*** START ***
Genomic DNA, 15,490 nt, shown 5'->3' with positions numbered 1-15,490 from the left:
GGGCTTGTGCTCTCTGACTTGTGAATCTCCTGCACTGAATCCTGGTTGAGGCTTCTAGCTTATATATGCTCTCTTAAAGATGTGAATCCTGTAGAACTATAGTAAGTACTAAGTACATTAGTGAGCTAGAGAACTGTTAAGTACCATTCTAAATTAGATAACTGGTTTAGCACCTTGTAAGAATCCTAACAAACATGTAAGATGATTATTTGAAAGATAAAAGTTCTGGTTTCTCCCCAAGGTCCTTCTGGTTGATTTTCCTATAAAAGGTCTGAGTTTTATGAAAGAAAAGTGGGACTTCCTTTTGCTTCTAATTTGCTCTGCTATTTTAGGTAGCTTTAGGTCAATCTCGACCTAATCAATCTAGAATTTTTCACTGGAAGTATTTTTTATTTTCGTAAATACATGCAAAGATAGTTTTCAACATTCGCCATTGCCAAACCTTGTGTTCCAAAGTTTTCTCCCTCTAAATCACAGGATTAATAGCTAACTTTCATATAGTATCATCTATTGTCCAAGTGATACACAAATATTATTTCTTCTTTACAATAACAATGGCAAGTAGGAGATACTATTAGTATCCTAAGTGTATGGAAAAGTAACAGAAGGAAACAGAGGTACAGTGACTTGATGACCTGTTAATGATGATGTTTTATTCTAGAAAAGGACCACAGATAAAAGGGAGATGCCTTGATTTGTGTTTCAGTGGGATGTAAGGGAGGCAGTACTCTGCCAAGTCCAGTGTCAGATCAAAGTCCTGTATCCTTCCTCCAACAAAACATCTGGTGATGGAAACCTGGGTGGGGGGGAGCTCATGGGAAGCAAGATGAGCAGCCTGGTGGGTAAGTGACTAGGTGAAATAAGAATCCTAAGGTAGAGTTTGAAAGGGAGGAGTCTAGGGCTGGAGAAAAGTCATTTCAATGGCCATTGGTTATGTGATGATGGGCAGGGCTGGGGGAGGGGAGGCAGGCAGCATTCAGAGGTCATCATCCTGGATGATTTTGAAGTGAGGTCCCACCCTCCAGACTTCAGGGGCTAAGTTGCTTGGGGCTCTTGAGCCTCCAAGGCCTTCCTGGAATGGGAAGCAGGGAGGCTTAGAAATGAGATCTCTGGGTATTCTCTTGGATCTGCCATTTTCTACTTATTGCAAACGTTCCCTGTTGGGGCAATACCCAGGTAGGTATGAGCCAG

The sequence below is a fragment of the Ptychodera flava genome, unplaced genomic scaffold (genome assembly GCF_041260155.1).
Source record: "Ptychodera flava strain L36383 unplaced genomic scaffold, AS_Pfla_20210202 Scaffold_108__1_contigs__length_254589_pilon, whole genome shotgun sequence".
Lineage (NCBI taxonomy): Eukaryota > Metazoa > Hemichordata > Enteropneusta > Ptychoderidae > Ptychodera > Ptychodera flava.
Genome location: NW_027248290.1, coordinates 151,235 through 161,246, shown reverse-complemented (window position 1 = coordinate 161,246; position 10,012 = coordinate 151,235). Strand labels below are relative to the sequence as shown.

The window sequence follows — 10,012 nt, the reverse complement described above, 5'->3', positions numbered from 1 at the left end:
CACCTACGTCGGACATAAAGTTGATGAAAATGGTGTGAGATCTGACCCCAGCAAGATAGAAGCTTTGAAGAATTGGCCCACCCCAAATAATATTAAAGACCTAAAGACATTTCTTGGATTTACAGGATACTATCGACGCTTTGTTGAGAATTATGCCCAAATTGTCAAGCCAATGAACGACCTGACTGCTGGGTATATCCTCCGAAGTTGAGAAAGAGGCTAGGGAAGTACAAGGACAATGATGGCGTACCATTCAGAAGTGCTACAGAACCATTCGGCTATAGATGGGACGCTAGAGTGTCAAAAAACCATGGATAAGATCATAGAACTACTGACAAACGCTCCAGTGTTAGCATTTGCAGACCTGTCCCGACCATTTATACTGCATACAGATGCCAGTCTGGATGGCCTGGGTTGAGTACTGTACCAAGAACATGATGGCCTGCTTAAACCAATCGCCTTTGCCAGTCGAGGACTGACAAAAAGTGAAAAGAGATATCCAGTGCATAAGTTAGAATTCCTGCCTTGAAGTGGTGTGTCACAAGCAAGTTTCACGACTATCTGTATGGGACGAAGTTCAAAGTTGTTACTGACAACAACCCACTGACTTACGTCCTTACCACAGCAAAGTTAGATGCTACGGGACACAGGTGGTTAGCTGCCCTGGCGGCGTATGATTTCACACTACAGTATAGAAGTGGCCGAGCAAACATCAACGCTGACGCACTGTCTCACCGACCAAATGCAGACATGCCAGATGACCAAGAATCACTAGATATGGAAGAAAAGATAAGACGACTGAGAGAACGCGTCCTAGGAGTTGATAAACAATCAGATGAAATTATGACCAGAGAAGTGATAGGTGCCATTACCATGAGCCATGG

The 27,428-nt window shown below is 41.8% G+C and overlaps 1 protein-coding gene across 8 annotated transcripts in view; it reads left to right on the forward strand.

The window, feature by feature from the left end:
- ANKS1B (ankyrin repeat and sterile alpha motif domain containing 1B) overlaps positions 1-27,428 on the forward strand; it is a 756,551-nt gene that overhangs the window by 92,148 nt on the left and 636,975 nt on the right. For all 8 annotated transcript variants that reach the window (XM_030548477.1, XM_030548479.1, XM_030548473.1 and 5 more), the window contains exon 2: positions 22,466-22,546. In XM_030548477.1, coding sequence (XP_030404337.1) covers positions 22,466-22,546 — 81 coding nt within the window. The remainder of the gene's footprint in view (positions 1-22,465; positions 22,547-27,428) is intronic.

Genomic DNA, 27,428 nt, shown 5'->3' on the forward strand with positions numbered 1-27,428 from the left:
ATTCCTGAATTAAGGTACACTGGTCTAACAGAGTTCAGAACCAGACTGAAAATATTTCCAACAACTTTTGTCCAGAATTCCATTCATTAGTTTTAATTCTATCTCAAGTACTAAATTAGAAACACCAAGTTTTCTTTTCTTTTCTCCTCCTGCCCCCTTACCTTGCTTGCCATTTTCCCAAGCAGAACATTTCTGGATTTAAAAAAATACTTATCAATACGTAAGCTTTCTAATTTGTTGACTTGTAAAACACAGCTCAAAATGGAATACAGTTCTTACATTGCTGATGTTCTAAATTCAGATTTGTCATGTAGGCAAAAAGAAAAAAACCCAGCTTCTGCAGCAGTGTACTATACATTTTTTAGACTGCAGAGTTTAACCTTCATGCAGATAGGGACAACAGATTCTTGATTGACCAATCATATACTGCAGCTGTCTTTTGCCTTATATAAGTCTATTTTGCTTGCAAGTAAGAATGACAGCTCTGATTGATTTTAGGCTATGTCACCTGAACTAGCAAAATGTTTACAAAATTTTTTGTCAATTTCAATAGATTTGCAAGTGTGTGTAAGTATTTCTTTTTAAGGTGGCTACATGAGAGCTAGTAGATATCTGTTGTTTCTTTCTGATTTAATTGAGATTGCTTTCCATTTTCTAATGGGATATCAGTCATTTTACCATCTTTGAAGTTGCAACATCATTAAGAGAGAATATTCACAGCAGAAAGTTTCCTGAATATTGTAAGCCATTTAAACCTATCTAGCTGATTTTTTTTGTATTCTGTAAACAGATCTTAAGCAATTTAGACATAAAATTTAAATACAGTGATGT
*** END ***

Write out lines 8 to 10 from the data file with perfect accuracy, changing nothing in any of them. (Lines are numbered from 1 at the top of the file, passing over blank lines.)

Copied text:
CACCTACGTCGGACATAAAGTTGATGAAAATGGTGTGAGATCTGACCCCAGCAAGATAGAAGCTTTGAAGAATTGGCCCACCCCAAATAATATTAAAGACCTAAAGACATTTCTTGGATTTACAGGATACTATCGACGCTTTGTTGAGAATTATGCCCAAATTGTCAAGCCAATGAACGACCTGACTGCTGGGTATATCCTCCGAAGTTGAGAAAGAGGCTAGGGAAGTACAAGGACAATGATGGCGTACCATTCAGAAGTGCTACAGAACCATTCGGCTATAGATGGGACGCTAGAGTGTCAAAAAACCATGGATAAGATCATAGAACTACTGACAAACGCTCCAGTGTTAGCATTTGCAGACCTGTCCCGACCATTTATACTGCATACAGATGCCAGTCTGGATGGCCTGGGTTGAGTACTGTACCAAGAACATGATGGCCTGCTTAAACCAATCGCCTTTGCCAGTCGAGGACTGACAAAAAGTGAAAAGAGATATCCAGTGCATAAGTTAGAATTCCTGCCTTGAAGTGGTGTGTCACAAGCAAGTTTCACGACTATCTGTATGGGACGAAGTTCAAAGTTGTTACTGACAACAACCCACTGACTTACGTCCTTACCACAGCAAAGTTAGATGCTACGGGACACAGGTGGTTAGCTGCCCTGGCGGCGTATGATTTCACACTACAGTATAGAAGTGGCCGAGCAAACATCAACGCTGACGCACTGTCTCACCGACCAAATGCAGACATGCCAGATGACCAAGAATCACTAGATATGGAAGAAAAGATAAGACGACTGAGAGAACGCGTCCTAGGAGTTGATAAACAATCAGATGAAATTATGACCAGAGAAGTGATAGGTGCCATTACCATGAGCCATGG

The 27,428-nt window shown below is 41.8% G+C and overlaps 1 protein-coding gene across 8 annotated transcripts in view; it reads left to right on the forward strand.

The window, feature by feature from the left end: